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Acid Reflux Center

Does Carrot Juice Stop GERD?

author image Jessica Lewis
Jessica Lewis has published professionally since 2005 and is a registered dietitian and nutritionist. Her work is regularly found in the "National Post" and "Oxygen Magazine." She holds degrees from the University of Guelph and McMaster University. A marathon runner and yoga enthusiast, she is also interested in alternative medicine.
Does Carrot Juice Stop GERD?
Fresh carrot juice has alkaline compounds that can help neutralize stomach acid. Photo Credit Martin Poole/Photodisc/Getty Images

Individuals with GERD, or gastroesophageal reflux disease, experience discomfort when stomach acid rises upward and enters the esophagus. It may also be referred to as heartburn or acid reflux. Ranging from mildly irritating to painful, the burning feeling associated with GERD is often triggered by certain foods. Other foods, such as carrots, are considered safe to eat. Drinking carrot juice will help you get the nutrients you need -- without triggering a reaction.

Carrot Juice Benefits

To make carrot juice at home in a juicer, use 2 cups of chopped carrots to produce a 1/2 cup of fresh juice. Carrot juice has 105 calories per serving, and is a good source of potassium; calcium; vitamin C; B vitamins, including folate; and vitamins A and E.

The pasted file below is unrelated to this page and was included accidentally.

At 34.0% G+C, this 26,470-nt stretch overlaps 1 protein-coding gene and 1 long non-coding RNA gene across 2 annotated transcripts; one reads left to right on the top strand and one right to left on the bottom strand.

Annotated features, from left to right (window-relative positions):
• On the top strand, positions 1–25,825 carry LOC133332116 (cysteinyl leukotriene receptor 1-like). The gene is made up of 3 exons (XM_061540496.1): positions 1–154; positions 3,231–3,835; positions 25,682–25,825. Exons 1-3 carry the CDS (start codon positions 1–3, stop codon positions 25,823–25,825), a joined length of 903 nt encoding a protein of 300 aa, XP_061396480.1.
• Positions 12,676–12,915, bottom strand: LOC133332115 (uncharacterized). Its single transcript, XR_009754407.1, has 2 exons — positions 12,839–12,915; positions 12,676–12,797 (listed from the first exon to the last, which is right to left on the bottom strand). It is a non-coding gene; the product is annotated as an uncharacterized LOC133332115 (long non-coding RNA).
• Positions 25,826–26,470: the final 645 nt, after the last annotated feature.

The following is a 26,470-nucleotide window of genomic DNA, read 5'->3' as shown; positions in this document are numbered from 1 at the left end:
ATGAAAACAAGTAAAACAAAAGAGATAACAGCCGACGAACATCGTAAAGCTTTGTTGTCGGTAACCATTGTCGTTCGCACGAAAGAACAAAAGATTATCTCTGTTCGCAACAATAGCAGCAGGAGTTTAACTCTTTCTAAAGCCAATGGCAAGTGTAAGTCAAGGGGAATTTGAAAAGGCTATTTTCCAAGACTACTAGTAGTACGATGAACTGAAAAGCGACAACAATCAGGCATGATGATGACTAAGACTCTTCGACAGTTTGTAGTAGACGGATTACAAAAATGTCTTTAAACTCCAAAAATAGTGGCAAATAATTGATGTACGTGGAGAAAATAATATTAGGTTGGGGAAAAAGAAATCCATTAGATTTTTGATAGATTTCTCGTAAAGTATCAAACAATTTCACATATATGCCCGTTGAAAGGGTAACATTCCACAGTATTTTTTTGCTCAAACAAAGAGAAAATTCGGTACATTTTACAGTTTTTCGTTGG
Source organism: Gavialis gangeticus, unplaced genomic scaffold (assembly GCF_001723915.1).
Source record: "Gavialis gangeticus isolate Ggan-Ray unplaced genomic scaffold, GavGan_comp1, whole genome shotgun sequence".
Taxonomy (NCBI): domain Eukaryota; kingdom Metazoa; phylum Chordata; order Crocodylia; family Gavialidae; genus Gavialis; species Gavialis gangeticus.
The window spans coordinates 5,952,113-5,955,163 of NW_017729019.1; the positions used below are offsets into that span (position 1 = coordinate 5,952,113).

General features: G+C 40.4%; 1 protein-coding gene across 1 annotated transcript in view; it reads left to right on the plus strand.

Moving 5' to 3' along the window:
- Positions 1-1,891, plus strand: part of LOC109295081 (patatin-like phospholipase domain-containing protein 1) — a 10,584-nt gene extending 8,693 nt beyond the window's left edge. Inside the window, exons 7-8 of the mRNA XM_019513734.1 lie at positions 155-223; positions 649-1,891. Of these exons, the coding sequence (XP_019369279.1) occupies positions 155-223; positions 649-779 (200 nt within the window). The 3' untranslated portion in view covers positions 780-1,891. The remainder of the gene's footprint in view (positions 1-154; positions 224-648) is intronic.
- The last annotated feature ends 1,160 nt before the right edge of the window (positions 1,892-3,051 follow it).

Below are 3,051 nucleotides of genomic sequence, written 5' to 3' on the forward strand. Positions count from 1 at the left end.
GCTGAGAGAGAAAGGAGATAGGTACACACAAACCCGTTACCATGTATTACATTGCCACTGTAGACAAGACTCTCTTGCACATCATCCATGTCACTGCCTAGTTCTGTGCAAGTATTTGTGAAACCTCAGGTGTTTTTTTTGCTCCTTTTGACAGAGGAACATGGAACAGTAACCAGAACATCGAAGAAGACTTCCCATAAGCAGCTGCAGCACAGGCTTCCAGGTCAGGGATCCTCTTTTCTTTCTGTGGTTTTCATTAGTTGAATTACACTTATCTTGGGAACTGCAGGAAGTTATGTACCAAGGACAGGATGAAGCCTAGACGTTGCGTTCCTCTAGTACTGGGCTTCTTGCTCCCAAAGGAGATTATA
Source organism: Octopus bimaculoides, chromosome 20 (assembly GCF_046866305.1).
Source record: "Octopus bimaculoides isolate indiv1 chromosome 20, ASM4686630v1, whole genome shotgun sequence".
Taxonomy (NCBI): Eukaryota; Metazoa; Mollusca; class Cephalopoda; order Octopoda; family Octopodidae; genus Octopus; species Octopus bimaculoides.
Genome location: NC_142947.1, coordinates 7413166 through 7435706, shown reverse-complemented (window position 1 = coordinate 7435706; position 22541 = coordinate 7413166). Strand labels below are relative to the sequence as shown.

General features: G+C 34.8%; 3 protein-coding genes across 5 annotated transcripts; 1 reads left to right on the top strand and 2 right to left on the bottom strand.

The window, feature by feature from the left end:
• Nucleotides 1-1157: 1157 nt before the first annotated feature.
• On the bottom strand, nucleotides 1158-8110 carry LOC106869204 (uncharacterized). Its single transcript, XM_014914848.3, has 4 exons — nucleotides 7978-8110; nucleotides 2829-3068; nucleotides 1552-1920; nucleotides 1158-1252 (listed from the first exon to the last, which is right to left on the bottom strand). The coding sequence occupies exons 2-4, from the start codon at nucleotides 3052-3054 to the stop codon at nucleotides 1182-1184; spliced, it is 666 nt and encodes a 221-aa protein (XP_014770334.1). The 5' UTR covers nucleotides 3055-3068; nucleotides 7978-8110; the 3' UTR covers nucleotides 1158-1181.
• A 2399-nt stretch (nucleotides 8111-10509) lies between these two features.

Neutralize the Acid

Carrot juice contains natural alkaline components, which help to neutralize excess stomach acid that causes heartburn symptoms. While carrot juice may not provide full or instantaneous relief for GERD symptoms, it is a safe and nutritious beverage for those on a GERD diet. Jill Sklar and Annabel Cohen, authors of “Eating for Acid Reflux,” recommend apple, cucumber and other low-acid juices from fruits or vegetables to soothe the symptoms of GERD. Herbal teas that do not contain caffeine can also provide some relief. Over-the-counter drugs, such as antacids and H2 blockers, work to neutralize or reduce stomach acid production.

GERD Triggers

Foods to avoid include citrus fruits and juices, spicy food, high-fat foods, including full-fat dairy products, tomatoes and tomato sauces, chocolate, alcohol, caffeinated drinks and carbonated drinks.

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